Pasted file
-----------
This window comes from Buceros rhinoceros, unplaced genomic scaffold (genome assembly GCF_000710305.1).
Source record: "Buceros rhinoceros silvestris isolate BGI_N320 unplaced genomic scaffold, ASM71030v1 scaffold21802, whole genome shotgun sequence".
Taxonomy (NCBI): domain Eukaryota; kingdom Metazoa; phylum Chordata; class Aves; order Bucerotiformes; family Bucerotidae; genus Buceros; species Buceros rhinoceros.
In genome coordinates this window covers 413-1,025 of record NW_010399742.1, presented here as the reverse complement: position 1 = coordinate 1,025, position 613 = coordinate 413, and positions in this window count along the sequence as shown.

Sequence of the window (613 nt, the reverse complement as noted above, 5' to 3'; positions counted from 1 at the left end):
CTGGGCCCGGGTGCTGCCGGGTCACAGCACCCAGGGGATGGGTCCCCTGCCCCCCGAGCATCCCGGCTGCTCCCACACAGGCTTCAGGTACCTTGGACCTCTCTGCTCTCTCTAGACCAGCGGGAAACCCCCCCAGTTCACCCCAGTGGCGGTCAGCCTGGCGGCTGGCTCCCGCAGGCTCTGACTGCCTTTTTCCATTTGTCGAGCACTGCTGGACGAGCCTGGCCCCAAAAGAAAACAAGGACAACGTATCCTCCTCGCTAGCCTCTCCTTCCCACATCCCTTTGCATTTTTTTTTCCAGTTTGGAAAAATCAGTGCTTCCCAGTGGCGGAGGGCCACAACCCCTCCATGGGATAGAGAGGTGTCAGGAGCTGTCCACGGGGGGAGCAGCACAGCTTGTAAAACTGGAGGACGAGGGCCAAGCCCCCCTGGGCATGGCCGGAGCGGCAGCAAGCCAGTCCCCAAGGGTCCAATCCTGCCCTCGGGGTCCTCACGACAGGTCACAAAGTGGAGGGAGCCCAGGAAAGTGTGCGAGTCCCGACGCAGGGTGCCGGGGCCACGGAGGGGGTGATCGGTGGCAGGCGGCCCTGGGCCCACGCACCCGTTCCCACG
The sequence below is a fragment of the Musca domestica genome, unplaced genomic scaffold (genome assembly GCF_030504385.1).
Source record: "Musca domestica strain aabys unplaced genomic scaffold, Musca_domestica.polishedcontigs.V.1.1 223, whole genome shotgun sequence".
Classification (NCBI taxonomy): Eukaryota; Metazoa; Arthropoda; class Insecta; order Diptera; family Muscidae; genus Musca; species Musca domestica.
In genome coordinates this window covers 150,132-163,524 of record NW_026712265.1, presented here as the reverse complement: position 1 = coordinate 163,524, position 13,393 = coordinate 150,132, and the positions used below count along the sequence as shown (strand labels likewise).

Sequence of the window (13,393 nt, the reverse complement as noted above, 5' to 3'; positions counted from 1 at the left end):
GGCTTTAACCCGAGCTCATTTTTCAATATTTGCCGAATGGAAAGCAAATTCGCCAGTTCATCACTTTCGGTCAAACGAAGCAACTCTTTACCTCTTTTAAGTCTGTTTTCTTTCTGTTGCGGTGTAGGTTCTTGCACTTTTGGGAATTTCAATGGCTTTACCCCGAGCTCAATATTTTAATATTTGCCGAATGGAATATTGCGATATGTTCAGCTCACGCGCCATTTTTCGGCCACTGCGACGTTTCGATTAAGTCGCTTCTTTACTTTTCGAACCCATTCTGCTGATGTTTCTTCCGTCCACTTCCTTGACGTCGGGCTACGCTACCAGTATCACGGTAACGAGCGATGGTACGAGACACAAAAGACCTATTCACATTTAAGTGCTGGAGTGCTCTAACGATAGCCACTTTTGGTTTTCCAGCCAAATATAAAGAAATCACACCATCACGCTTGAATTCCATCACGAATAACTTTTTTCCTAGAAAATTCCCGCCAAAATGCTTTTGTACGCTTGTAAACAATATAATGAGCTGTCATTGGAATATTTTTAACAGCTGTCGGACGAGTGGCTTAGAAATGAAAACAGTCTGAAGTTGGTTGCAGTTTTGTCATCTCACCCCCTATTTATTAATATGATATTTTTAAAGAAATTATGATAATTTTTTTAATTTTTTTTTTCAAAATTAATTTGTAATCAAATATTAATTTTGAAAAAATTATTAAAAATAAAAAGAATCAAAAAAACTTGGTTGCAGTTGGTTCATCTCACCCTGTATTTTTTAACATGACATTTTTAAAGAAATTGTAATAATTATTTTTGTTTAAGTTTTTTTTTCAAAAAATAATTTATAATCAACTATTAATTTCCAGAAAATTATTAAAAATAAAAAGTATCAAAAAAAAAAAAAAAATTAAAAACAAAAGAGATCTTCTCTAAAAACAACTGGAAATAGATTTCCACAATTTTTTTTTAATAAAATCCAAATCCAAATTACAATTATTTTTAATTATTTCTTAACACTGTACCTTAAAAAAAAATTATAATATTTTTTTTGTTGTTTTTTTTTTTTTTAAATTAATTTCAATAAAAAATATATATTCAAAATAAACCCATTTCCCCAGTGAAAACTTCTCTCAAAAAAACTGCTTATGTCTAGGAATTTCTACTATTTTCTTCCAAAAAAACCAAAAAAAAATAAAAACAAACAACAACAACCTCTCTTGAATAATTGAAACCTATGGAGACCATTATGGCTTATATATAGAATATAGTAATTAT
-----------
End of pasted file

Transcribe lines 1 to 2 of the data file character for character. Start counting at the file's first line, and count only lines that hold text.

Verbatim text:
This window comes from Buceros rhinoceros, unplaced genomic scaffold (genome assembly GCF_000710305.1).
Source record: "Buceros rhinoceros silvestris isolate BGI_N320 unplaced genomic scaffold, ASM71030v1 scaffold21802, whole genome shotgun sequence".